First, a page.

US sub-prime crisis: Two hedge fund execs nabbed

US sub-prime crisis: Two hedge fund execs nabbed 

They are accused of defrauding investors; 400 others charged with mortgage fraud


WASHINGTON – THE United States’ housing crisis has produced its first high-profile Wall Street arrests, while the Bush administration made a call to broaden the Federal Reserve’s powers over investment banks.

The government said it had also charged hundreds of people in a mortgage fraud probe.


Two former managers of Bear Stearns, itself a recent victim of bad bets on mortgage securities, were arrested and indicted on securities fraud charges in New York in connection with the US$1.4 billion (S$1.9 billion) collapse of two hedge funds.


Ralph Cioffi, 52, and Matthew Tannin, 46, each pleaded not guilty. In a scene reminiscent of Enron-era scandals, the men surrendered to officials and were paraded in handcuffs in front of onlookers en route to their arraignment on Thursday.


The two were charged with defrauding investors by hiding problems that had led to the disintegration of the two hedge funds last year.


That event raised fears about risky US sub-prime mortgages and helped usher in a global credit crunch that governments around the world are still sorting out.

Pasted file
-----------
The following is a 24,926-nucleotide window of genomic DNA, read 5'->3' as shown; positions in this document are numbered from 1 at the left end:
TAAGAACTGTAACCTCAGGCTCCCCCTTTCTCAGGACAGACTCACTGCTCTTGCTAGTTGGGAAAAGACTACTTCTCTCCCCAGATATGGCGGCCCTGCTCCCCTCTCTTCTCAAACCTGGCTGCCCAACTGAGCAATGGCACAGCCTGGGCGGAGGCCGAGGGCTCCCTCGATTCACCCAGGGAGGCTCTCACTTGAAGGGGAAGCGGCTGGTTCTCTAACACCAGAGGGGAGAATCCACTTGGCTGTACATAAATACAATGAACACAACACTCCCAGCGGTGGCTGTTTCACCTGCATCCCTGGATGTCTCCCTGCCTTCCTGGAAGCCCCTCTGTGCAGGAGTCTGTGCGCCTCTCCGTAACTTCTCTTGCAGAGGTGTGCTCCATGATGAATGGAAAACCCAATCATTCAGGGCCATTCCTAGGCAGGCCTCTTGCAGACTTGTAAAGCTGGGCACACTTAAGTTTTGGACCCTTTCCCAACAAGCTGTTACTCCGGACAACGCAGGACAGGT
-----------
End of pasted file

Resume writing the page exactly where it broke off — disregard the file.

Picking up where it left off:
With falling home prices and rising foreclosures, the US Justice Department said it had charged more than 400 people in a 31/2-month national probe.


Dubbed ‘Operation Malicious Mortgage’, it involved US$1 billion in losses and 144 cases, mostly of lending fraud and foreclosure and bankruptcy scams.


The department’s get-tough display came amid rising fears that the housing slump is pushing the US into a recession – an issue playing a prominent role in the presidential race.


US Treasury Secretary Henry Paulson on Thursday urged that the Federal Reserve be given broad new powers over investment banks, following actions taken by the US central bank in March that changed its relationship with Wall Street.


In March, the Fed helped broker a takeover of Bear Stearns by JPMorgan Chase, and guaranteed a US$29 billion loan to facilitate the deal, out of concern that a Bear Stearns bankruptcy could trigger financial panic.


It was the first time since the Great Depression of the 1930s that the Fed, which regulates commercial banks, had stepped in to rescue a non-depository institution. The Fed also set up a special credit line to make emergency loans to major investment banks.


In an opinion piece in The Wall Street Journal on Thursday, Securities and Exchange Commission chairman Christopher Cox said decisions must be made on whether and how long to maintain the emergency lending programme, which is scheduled to expire in autumn.


But it looked unlikely that Congress would tackle such complex structural issues this year, given the difficulties it was having agreeing on legislation to help home owners.


Meanwhile, the White House issued a surprise veto threat against a Senate Bill aimed at preventing hundreds of thousands of foreclosures.


Proponents say the Bill could save 400,000 home owners from foreclosure. But the Bush administration objected to a provision that would give state and local governments money to buy and fix foreclosed properties.




Source: Straits Times

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